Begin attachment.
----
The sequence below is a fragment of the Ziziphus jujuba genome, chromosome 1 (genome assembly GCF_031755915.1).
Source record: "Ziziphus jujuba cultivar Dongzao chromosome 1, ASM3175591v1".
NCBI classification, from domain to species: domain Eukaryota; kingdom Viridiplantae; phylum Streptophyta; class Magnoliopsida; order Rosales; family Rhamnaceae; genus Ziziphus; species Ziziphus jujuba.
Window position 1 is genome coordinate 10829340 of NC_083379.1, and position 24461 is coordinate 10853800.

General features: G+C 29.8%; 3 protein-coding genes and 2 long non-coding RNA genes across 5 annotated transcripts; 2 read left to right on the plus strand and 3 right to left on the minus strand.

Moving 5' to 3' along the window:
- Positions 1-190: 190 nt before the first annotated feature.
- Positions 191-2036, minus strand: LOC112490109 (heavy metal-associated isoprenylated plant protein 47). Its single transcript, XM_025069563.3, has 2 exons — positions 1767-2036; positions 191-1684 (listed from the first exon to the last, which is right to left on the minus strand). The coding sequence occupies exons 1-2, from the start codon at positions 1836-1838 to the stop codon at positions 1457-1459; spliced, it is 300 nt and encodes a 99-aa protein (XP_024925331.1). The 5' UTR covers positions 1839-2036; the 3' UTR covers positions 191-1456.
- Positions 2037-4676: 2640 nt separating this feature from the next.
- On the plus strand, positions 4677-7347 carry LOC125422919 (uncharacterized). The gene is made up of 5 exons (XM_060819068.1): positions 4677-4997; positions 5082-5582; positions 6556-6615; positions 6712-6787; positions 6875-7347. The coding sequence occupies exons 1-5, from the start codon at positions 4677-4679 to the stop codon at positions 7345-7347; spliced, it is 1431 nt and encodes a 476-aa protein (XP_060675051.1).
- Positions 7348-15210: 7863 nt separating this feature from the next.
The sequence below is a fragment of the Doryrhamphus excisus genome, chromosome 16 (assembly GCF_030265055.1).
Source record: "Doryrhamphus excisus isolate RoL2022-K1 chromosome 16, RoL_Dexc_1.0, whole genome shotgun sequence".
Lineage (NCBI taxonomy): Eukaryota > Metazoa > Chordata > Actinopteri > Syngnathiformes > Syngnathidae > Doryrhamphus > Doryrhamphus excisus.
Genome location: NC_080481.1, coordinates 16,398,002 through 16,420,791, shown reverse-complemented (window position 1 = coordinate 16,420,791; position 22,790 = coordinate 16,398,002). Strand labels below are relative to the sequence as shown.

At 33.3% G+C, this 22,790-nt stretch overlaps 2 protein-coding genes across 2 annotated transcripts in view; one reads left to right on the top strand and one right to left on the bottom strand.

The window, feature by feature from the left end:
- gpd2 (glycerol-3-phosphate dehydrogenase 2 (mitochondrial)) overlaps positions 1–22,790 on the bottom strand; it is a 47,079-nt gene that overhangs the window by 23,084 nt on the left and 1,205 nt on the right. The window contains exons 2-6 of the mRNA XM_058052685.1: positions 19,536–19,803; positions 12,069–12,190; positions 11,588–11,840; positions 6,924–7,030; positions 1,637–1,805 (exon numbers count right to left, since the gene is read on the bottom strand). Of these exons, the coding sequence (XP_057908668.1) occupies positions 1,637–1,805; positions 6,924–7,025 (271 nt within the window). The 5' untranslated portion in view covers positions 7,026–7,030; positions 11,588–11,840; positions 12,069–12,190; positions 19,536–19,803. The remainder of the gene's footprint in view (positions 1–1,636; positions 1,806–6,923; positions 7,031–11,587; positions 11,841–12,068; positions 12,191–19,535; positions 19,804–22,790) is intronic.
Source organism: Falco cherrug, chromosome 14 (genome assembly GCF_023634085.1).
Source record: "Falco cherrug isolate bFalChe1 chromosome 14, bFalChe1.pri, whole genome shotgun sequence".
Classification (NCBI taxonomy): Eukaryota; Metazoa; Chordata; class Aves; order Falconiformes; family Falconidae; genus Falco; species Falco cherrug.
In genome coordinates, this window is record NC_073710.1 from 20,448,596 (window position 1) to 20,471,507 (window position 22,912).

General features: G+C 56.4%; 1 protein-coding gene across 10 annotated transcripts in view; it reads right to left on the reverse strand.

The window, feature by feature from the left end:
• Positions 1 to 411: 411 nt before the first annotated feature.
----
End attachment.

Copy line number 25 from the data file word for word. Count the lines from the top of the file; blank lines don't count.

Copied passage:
• Positions 1 to 411: 411 nt before the first annotated feature.